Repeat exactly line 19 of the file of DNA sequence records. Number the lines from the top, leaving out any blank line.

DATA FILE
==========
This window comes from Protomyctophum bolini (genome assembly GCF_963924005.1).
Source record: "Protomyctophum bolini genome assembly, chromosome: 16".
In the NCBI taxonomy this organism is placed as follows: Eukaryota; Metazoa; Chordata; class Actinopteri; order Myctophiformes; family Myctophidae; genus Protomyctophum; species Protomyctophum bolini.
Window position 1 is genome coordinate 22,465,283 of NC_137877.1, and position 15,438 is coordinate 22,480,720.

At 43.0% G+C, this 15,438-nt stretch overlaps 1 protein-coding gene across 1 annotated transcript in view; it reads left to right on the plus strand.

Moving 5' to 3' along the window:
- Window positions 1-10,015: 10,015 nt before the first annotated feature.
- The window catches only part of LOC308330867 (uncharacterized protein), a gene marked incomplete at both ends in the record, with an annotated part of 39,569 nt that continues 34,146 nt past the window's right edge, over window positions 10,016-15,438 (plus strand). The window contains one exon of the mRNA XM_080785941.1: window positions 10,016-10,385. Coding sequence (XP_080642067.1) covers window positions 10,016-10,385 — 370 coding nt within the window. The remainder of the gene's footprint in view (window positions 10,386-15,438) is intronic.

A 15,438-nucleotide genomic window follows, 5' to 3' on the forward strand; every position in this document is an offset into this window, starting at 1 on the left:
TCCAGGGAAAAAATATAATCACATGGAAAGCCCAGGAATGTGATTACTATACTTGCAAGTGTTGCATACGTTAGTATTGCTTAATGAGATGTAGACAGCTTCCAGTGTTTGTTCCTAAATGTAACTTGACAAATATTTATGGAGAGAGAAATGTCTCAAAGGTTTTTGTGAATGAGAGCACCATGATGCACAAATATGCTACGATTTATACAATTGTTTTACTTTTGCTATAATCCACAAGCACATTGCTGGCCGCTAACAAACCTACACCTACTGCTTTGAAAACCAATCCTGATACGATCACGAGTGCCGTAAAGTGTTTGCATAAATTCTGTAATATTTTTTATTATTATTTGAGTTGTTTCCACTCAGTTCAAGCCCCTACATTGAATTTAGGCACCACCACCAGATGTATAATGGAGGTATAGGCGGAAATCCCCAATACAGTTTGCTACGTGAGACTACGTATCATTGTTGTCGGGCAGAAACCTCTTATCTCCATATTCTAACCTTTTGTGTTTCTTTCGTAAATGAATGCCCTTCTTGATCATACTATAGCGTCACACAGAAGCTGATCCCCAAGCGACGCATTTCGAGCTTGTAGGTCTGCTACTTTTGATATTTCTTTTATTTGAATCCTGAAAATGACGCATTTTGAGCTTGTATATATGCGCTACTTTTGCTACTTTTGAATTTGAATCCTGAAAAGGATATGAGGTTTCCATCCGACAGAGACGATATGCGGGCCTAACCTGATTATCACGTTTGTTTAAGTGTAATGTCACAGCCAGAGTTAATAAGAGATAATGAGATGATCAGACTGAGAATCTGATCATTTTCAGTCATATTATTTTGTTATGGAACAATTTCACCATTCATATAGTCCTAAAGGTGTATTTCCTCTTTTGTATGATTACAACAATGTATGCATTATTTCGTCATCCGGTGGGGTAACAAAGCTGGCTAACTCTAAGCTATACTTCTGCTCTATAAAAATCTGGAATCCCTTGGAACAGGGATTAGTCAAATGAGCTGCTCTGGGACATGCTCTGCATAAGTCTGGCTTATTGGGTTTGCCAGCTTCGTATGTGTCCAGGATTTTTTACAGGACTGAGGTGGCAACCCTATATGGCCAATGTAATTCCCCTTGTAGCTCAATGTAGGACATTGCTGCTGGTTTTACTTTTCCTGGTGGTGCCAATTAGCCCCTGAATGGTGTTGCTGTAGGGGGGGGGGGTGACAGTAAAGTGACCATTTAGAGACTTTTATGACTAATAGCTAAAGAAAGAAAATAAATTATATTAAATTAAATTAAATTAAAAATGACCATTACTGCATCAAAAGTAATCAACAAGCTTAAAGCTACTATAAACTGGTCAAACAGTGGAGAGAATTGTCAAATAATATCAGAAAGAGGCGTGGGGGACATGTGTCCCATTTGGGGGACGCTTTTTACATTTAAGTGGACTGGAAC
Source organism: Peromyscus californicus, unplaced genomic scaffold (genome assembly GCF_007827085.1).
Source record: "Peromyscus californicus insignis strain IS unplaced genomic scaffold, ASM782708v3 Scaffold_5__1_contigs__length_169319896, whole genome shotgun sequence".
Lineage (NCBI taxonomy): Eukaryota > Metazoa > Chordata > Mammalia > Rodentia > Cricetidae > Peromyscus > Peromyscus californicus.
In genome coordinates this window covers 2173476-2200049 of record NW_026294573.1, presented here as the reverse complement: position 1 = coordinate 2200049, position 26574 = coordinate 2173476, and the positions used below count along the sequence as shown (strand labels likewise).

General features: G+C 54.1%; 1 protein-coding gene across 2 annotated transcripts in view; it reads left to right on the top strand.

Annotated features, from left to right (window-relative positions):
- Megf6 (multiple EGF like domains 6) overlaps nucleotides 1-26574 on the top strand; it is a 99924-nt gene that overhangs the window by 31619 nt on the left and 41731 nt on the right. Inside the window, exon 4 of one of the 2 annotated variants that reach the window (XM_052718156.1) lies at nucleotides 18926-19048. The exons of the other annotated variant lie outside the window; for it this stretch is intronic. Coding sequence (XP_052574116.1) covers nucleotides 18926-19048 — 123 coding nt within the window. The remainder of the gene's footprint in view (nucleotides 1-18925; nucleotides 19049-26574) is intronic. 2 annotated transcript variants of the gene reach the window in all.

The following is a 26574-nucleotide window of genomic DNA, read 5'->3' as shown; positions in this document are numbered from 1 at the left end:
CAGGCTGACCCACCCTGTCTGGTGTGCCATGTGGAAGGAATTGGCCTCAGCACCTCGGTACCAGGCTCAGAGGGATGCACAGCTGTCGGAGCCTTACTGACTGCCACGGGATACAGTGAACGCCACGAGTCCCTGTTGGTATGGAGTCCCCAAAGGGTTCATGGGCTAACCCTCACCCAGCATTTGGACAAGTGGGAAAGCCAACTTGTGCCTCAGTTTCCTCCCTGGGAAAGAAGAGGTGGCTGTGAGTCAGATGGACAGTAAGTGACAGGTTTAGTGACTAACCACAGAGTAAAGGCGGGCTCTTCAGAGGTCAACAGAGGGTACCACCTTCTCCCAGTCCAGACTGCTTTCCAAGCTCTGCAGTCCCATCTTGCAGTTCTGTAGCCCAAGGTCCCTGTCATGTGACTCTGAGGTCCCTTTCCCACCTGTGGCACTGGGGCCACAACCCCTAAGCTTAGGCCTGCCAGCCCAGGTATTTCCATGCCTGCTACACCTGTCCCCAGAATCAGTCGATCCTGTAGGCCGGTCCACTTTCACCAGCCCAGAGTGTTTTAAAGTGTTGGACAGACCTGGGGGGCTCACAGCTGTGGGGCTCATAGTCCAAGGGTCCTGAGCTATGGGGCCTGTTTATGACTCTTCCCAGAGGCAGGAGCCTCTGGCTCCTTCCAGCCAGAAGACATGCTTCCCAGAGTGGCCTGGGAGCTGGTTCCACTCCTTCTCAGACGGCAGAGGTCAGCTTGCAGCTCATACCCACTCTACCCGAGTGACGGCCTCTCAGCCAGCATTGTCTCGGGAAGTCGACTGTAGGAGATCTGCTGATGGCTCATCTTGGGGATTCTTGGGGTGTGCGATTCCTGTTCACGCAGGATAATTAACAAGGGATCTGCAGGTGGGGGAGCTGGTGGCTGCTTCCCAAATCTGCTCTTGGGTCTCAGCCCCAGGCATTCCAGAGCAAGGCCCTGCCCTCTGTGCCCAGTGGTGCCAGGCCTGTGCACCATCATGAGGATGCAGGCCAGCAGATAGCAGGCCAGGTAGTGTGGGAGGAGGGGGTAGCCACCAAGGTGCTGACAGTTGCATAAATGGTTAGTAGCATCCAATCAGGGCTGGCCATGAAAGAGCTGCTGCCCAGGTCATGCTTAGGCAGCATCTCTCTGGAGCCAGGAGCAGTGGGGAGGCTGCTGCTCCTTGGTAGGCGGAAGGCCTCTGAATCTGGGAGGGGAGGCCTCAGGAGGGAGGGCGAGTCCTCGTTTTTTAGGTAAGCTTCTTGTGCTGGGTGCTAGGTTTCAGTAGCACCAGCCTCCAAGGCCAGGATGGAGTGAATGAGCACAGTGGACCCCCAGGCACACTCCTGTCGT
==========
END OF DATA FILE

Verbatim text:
CAGGCTGACCCACCCTGTCTGGTGTGCCATGTGGAAGGAATTGGCCTCAGCACCTCGGTACCAGGCTCAGAGGGATGCACAGCTGTCGGAGCCTTACTGACTGCCACGGGATACAGTGAACGCCACGAGTCCCTGTTGGTATGGAGTCCCCAAAGGGTTCATGGGCTAACCCTCACCCAGCATTTGGACAAGTGGGAAAGCCAACTTGTGCCTCAGTTTCCTCCCTGGGAAAGAAGAGGTGGCTGTGAGTCAGATGGACAGTAAGTGACAGGTTTAGTGACTAACCACAGAGTAAAGGCGGGCTCTTCAGAGGTCAACAGAGGGTACCACCTTCTCCCAGTCCAGACTGCTTTCCAAGCTCTGCAGTCCCATCTTGCAGTTCTGTAGCCCAAGGTCCCTGTCATGTGACTCTGAGGTCCCTTTCCCACCTGTGGCACTGGGGCCACAACCCCTAAGCTTAGGCCTGCCAGCCCAGGTATTTCCATGCCTGCTACACCTGTCCCCAGAATCAGTCGATCCTGTAGGCCGGTCCACTTTCACCAGCCCAGAGTGTTTTAAAGTGTTGGACAGACCTGGGGGGCTCACAGCTGTGGGGCTCATAGTCCAAGGGTCCTGAGCTATGGGGCCTGTTTATGACTCTTCCCAGAGGCAGGAGCCTCTGGCTCCTTCCAGCCAGAAGACATGCTTCCCAGAGTGGCCTGGGAGCTGGTTCCACTCCTTCTCAGACGGCAGAGGTCAGCTTGCAGCTCATACCCACTCTACCCGAGTGACGGCCTCTCAGCCAGCATTGTCTCGGGAAGTCGACTGTAGGAGATCTGCTGATGGCTCATCTTGGGGATTCTTGGGGTGTGCGATTCCTGTTCACGCAGGATAATTAACAAGGGATCTGCAGGTGGGGGAGCTGGTGGCTGCTTCCCAAATCTGCTCTTGGGTCTCAGCCCCAGGCATTCCAGAGCAAGGCCCTGCCCTCTGTGCCCAGTGGTGCCAGGCCTGTGCACCATCATGAGGATGCAGGCCAGCAGATAGCAGGCCAGGTAGTGTGGGAGGAGGGGGTAGCCACCAAGGTGCTGACAGTTGCATAAATGGTTAGTAGCATCCAATCAGGGCTGGCCATGAAAGAGCTGCTGCCCAGGTCATGCTTAGGCAGCATCTCTCTGGAGCCAGGAGCAGTGGGGAGGCTGCTGCTCCTTGGTAGGCGGAAGGCCTCTGAATCTGGGAGGGGAGGCCTCAGGAGGGAGGGCGAGTCCTCGTTTTTTAGGTAAGCTTCTTGTGCTGGGTGCTAGGTTTCAGTAGCACCAGCCTCCAAGGCCAGGATGGAGTGAATGAGCACAGTGGACCCCCAGGCACACTCCTGTCGT